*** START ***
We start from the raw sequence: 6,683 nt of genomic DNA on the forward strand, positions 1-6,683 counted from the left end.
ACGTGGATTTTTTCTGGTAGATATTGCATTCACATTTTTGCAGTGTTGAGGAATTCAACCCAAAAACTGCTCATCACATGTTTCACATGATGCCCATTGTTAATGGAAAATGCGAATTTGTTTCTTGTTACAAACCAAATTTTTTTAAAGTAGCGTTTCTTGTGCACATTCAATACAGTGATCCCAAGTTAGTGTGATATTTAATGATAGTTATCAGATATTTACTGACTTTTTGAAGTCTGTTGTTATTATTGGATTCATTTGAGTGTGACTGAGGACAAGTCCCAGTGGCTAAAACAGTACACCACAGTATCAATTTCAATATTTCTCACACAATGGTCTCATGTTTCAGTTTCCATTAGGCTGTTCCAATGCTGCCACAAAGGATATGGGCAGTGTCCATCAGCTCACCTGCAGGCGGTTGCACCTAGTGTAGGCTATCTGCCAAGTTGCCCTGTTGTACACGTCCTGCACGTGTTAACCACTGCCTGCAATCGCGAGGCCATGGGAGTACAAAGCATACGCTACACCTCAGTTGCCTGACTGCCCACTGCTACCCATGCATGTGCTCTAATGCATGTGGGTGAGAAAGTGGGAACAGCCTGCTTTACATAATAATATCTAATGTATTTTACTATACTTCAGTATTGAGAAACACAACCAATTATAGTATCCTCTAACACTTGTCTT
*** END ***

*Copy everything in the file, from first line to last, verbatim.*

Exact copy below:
We start from the raw sequence: 6,683 nt of genomic DNA on the forward strand, positions 1-6,683 counted from the left end.
ACGTGGATTTTTTCTGGTAGATATTGCATTCACATTTTTGCAGTGTTGAGGAATTCAACCCAAAAACTGCTCATCACATGTTTCACATGATGCCCATTGTTAATGGAAAATGCGAATTTGTTTCTTGTTACAAACCAAATTTTTTTAAAGTAGCGTTTCTTGTGCACATTCAATACAGTGATCCCAAGTTAGTGTGATATTTAATGATAGTTATCAGATATTTACTGACTTTTTGAAGTCTGTTGTTATTATTGGATTCATTTGAGTGTGACTGAGGACAAGTCCCAGTGGCTAAAACAGTACACCACAGTATCAATTTCAATATTTCTCACACAATGGTCTCATGTTTCAGTTTCCATTAGGCTGTTCCAATGCTGCCACAAAGGATATGGGCAGTGTCCATCAGCTCACCTGCAGGCGGTTGCACCTAGTGTAGGCTATCTGCCAAGTTGCCCTGTTGTACACGTCCTGCACGTGTTAACCACTGCCTGCAATCGCGAGGCCATGGGAGTACAAAGCATACGCTACACCTCAGTTGCCTGACTGCCCACTGCTACCCATGCATGTGCTCTAATGCATGTGGGTGAGAAAGTGGGAACAGCCTGCTTTACATAATAATATCTAATGTATTTTACTATACTTCAGTATTGAGAAACACAACCAATTATAGTATCCTCTAACACTTGTCTT